Business owners often have to wait for customers to pay invoices before they can afford the costs that are necessary to expand their business.

With freight factoring, you get cash right away, allowing yourself the opportunity to invest in growth without waiting for loan approvals or invoice payments. This can allow you to accept new loads, hire additional drivers, and grow your business at a much faster rate than if you had to wait for necessary funds.

2. Improve Cash Flow

Freight factoring can dramatically improve your trucking business’s cash flow by providing a cash advance on your unpaid invoices. Rather than waiting weeks (or even months) for an invoice to get filled, you can get the cash you need to cover business expenses in 24 to 48 hours.

Getting paid early helps you maintain a positive cash flow so you can cover daily operating expenses such as fuel, food, and truck maintenance. You don’t have to worry about putting off certain expenses until an invoice payment comes in.

3. Avoid Debt

Freight factoring enables you to avoid other financing options that incur debt. Even bank loans and SBA loans have greater long-term expenses than you would expect due to interest payments. With freight factoring, you don’t pay interest because it is not a debt. You’re not borrowing money—you’re getting an advance on an invoice.

Staying out of debt helps you save money in the long run because you won’t have to pay recurring interest charges. You also don’t have to worry about how missing a loan payment could hurt your credit score and financial standing. You’ll maintain equity in your trucking business even as you fund growth.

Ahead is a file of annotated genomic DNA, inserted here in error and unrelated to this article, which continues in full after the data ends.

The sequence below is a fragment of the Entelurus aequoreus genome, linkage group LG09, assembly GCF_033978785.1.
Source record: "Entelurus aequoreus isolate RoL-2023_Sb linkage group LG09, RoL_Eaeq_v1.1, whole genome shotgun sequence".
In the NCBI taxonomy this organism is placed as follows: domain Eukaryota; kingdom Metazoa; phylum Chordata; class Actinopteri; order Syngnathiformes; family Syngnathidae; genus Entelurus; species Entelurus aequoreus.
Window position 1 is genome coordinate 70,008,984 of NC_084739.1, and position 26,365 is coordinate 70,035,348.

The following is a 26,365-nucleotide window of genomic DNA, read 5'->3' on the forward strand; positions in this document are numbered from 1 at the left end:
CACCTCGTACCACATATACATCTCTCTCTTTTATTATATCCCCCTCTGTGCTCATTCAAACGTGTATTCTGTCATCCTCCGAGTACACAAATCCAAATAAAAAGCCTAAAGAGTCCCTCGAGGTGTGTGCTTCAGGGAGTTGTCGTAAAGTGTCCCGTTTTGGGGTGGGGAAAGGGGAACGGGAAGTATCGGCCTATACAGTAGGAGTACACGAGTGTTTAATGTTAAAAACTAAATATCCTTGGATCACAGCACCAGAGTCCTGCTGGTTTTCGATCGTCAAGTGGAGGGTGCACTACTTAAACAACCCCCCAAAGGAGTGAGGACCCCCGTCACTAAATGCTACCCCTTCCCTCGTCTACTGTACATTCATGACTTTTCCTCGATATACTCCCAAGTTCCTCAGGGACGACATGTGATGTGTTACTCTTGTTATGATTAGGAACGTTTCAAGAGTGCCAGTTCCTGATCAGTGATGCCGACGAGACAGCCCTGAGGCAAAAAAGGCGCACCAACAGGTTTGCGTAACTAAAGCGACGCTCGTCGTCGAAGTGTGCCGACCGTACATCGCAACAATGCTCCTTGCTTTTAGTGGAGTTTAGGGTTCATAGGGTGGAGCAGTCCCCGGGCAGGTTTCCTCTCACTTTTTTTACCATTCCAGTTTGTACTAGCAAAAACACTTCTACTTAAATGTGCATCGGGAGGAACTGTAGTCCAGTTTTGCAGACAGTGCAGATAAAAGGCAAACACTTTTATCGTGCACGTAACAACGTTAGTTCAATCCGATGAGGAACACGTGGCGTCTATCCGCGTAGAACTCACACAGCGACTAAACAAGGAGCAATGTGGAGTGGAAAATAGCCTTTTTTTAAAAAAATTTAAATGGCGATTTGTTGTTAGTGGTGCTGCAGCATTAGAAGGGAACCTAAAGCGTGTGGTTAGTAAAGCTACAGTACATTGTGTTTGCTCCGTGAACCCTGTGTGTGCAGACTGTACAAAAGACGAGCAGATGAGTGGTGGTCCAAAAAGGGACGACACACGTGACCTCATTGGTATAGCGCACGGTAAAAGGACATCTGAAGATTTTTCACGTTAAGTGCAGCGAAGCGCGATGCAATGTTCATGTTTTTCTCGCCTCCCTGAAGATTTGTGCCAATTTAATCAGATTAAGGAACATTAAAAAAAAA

How much money do you need to start a trucking company?

On average, owner-operators will need between $10,000 and $30,000 to start their own trucking company. Costs can vary based on factors such as the type of equipment you purchase and the type of truck you’re driving.

What is the cost of owning a semi-truck?

New semi-trucks cost $80,000 to $150,000 while new trailers cost $30,000 to $50,000. Many owner-operators finance their purchase and make a 10% down payment. After doing so, they make monthly payments to cover the loan. They will also be responsible for ongoing maintenance, fuel, and insurance costs—so ownership expenses can add up quickly.

How much does obtaining a trucking LLC cost?

The cost of obtaining a trucking LLC will vary from state to state. For example, in Montana, filing fees for an LLC only cost $35, while filing fees in Massachusetts are $500. Many states don’t charge recurring LLC fees after the initial filing fee, while others charge recurring fees ranging from as little as $7 to as much as $800 per year. Where you live will significantly affect the cost of your trucking LLC.

What are some common financing options to fund a new trucking business?

Common financing options for trucking businesses include bank loans, SBA loans, equipment financing for trucks and trailers, or opening a business line of credit. Trucking businesses with paying customers can also use freight factoring to receive advance payment on unfilled invoices.

How much do owner-operators make?

Owner-operators average $323,696 per year in income. However, it’s important to note that they are fully responsible for the expenses of their trucking business, which means actual take-home pay is much less than this. Total earnings can also vary based on factors like CDL class type, location, driving routes, type of truck being driven, and experience level.